Keeping Your New Year’s Resolution – Gambling Recovery Posted On
Happy 2015! We are officially one week into the New Year, and working hard to maintain our New Year’s Resolutions. Was your New Year’s resolution to stop or reduce your gambling? CONGRATULATIONS!
Did you know that about 45% of Americans make at least one New Year’s Resolution, but only three out of four of us are able to maintain our resolution after one week?
For many of us, our resolutions revolve around self-improvement or education, weight, money and relationships. Keeping resolutions can be difficult after the hype of the holiday season dies down and we return to our daily routines. Beginning recovery from gambling addiction, or any addiction, can be even tougher.
One key to keeping your New Year’s Resolution is to change your lifestyle to keep things that trigger your desire to gamble from causing you to make bad decisions that threaten your recovery. These lifestyle changes include altering how you spend your time, who you spend your time with and other things you may struggle to get used to.
Lifestyle Change Examples
People: There may be one person or a group of people that influences you to gamble frequently. If there are people in your social life or your workplace that routinely gamble in your presence, explain to them your decision to stop gambling.
We understand you’ll want to try to continue social relationships with these people. Suggest alternate ways you can continue to spend time together. If they choose to decline your invitation, request that they not gamble in your presence. Hopefully, they will support your recovery, but be prepared for situations where not everyone will be willing to accommodate your changes. If that is the case, exclude yourself from social situations you know are dangerous. Counseling can help you figure out how to deal with circumstances where people continue to encourage your gambling.
Time Management: A common problem gambling trigger is boredom. Think about new activities, programs, classes and volunteer opportunities that you can spend your free time doing. There are many healthy alternatives to spending your time gambling. Your family, friends, counselors and other recovering gamblers may have ideas to help you get started.
Stress Management: Gambling to avoid stress and frustration is very common, as repeatedly placing bets can distract you from problems and worries you may have. Work to find other methods of relaxation, such as neighborhood strolls, visits to places such as calm coffee shops and parks, and brief naps.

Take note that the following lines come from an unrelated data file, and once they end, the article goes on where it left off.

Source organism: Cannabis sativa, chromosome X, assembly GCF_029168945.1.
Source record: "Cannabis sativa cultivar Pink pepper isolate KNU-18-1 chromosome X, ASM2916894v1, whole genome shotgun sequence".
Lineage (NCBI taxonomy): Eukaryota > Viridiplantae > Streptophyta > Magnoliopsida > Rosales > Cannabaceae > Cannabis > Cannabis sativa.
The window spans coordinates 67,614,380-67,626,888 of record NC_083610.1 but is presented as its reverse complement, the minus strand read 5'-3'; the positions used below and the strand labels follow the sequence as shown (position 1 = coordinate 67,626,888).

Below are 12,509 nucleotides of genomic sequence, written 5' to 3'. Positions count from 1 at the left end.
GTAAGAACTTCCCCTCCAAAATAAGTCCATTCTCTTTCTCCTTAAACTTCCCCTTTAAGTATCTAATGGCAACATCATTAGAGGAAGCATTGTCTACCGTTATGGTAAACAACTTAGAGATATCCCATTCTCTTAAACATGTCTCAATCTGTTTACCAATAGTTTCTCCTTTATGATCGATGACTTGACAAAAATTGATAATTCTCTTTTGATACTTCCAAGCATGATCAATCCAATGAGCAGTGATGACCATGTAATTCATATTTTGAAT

Making New Goals: The start of your recovery is a new beginning for you. While stopping your gambling is a huge goal, this time is also a tremendous opportunity to set other goals not related to gambling. What can you aspire to accomplish? Maybe it’s learning a new craft or starting a new exercise routine. You might create a list of books you want to read or daytrips you want to make. These new goals will provide a constant reminder why you’ve made the decision to end your gambling recovery.
Expression of Emotions: Stress and frustration aren’t the only emotions that can lead to problem gambling. Many emotions, from happiness to anger, are common addiction triggers. If certain emotions lead you to desire to gamble, talk with your counselor or other recovering gambling addicts to help you find ways to better handle these emotions.
Staying Safe After Problem Gambling
To find out more about making lifestyle changes, and to learn about other parts of the recovery process that occur once you’ve quit gambling, read our e-book, “Staying Safe After Problem Gambling.” This e-book provides information on a variety of recovery topics, such as educating family and friends about your compulsive gambling, making necessary lifestyle changes and staying clear of other addictions during your problem gambling recovery.
As always, professional help is available 24/7 at the NYS HOPEline. Whether you’re considering quitting gambling or you’re in the midst of your recovery, find support to help you stop your addiction with a simple phone call.
You can reach the NYS HOPEline now. Call 1-877-8-HOPENY.